It’s finally here—the US’ public beta of Google Domains has officially launched, complete with more than 60 brand new TLDs. It made the big debut on January 13, and comes with a plethora of improvements and features. It’s no secret that Google has been trying to take on top registrars like Sedo and Verisign (and even GoDaddy!), but does Google Domains have what it takes? Since domain names have the power to make or break your business, and everyone knows it, it’s a potentially uber lucrative move for Google.
Back in June, the first version was launched by invitation only, and that happened right on the heels of GoDaddy filing an IPO request. The good news (for Google) is that summer move put off the IPO and bought the company time to create more features and services in an attempt to take over a realm that for so long has been held by GoDaddy and other top providers.
There’s a reason that summer release was by invitation only: Google knew there were kinks to work out. It’s been reported that domain forwarding, private registration services, email forwarding and sub-domains were part of the initial hosting offering. However, now that the beta has gone public, it’s much easier to see how well Google Domains will be adopted. It’s sink or swim time.
Blogger, which is part of Google, is of course highly supported by the latest adaptation. This puts it on par with the likes of Wix and Squarespace when it comes to making DIY website building a breeze for consumers. Of course, WordPress is still dominating in this space, but Google is taking on one “competitor” at a time. With a simpler dashboard, early beta testers in round two report that it’s easier to find templates, build websites, and it’s generally a better experience.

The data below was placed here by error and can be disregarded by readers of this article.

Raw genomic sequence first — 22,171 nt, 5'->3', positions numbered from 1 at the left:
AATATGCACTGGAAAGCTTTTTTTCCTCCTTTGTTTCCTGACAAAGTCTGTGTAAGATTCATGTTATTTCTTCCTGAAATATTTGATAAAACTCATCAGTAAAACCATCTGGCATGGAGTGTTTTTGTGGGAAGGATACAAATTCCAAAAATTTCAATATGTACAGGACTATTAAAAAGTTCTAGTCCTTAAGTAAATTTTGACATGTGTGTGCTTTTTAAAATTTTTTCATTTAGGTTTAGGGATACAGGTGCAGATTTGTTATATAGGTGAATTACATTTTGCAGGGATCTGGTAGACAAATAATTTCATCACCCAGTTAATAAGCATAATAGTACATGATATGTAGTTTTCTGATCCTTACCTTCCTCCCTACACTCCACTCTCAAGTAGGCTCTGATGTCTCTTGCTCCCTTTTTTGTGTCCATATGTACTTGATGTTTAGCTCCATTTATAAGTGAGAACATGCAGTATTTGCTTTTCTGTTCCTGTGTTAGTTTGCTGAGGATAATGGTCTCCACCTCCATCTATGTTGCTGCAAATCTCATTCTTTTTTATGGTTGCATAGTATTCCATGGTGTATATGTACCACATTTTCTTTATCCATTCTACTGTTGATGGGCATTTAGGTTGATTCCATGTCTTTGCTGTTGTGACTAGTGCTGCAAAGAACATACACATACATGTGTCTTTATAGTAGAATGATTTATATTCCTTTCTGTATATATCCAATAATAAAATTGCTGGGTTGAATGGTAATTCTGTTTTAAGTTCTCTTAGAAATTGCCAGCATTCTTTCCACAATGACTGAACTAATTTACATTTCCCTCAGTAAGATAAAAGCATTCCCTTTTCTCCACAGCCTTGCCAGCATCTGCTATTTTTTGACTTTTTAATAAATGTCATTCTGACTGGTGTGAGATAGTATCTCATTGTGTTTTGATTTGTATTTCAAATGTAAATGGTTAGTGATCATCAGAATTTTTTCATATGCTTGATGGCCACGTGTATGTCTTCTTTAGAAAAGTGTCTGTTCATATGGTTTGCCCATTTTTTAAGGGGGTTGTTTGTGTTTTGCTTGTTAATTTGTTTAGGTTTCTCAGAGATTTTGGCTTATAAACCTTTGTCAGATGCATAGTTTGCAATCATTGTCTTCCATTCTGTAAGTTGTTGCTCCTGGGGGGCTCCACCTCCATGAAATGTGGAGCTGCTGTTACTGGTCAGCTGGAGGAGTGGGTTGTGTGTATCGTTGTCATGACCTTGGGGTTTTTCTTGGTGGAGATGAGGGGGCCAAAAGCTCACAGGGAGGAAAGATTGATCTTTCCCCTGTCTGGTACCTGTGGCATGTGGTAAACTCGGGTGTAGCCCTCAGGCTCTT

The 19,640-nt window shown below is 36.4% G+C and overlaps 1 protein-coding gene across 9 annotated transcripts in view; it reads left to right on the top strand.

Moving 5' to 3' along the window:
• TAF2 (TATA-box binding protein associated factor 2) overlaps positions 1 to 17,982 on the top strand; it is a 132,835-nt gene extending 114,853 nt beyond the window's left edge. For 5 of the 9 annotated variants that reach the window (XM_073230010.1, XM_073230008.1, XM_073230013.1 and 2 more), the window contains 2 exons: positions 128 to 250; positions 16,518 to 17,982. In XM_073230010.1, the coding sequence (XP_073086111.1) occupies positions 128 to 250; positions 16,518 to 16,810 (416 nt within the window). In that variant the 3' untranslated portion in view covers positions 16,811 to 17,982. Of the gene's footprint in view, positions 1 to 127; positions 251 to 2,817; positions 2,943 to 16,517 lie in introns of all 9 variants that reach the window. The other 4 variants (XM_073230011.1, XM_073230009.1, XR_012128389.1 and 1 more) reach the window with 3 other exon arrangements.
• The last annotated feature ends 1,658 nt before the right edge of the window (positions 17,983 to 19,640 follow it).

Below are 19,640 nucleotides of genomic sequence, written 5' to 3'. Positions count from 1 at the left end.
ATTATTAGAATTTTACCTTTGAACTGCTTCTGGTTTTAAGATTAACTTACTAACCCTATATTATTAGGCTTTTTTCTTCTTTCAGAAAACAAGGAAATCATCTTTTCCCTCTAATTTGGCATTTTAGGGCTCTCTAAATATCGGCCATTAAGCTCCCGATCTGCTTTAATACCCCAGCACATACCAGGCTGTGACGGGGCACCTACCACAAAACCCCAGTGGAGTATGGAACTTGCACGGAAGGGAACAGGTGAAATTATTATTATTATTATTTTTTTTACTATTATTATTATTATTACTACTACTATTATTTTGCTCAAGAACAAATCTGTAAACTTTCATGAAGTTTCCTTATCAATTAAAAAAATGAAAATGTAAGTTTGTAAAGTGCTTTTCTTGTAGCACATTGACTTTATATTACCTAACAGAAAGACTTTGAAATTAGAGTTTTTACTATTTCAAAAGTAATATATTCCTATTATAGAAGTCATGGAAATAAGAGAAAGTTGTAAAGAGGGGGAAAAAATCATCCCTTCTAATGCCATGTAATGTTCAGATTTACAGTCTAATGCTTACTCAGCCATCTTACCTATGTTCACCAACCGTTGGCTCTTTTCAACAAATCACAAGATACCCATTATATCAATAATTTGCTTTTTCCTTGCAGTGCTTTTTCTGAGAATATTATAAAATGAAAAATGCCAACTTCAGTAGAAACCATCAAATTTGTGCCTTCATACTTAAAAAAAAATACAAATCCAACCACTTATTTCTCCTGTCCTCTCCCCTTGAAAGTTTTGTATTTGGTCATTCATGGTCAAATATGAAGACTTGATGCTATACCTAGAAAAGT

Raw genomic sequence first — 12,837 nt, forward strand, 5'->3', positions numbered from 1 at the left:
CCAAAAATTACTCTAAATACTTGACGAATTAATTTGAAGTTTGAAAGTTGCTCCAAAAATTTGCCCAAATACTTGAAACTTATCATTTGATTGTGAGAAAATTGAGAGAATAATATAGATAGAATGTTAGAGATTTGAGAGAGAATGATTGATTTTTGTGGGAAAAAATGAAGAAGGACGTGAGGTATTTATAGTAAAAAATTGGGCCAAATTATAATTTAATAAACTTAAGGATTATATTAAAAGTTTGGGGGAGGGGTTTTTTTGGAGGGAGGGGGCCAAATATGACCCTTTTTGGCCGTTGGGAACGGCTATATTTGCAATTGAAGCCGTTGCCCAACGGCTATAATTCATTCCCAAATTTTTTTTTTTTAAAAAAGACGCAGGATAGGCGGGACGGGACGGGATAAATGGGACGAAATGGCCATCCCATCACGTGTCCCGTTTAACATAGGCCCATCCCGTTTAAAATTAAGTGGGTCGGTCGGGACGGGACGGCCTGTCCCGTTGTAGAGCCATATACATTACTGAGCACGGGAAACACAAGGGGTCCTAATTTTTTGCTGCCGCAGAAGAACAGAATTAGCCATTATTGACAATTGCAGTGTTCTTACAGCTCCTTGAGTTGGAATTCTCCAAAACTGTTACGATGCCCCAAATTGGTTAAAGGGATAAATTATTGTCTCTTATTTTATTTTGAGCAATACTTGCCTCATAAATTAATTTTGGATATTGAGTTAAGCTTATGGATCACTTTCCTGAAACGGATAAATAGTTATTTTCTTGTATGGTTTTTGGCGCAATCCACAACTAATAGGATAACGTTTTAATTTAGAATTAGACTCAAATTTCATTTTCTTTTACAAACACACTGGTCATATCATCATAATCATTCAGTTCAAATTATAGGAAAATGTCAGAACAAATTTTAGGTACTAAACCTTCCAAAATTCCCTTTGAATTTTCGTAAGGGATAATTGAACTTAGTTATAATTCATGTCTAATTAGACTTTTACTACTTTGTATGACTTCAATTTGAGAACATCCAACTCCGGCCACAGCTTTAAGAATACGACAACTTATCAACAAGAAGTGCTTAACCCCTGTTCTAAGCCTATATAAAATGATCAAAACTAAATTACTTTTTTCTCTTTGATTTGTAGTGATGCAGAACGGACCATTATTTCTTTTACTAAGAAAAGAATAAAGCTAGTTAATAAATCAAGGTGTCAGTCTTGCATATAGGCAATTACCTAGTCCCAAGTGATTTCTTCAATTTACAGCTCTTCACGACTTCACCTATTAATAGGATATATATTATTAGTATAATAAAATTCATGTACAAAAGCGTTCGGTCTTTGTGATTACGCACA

Do You Really Need Anything Besides a .com?
With TLDs in the US, a .com, .org, .gov and .edu option is really all that’s necessary, but Google is all about the options. There are dozens of brand new ones introduced by Google including the .ventures and .academy to spice things up. Couple that with a better Dynamic DNS, more relevant suggestions and improved searches, and Google Domains might just have a fighting chance. According to Google spokespeople, the changes are directly stemming from the early beta tester’s experience.
Next up? International launches, and there’s already a live link available to sign up for notification for when Google Domains comes to your country. However, for now it’s best to just sit back and watch. A myriad of more features and changes will probably be happening in 2015, and Google has said that the service isn’t completed integrated with Google Apps quite yet.
As for GoDaddy? The host with the most (for now) has improved its own portfolio with more designer hosting, developer products, and tools for small business ecommerce. The domain registration environment is changing, and GoDaddy isn’t going down without a fight. The Google Domains launch led to a two percent increase in Google stock—simultaneously bringing Wix stock down by five percent.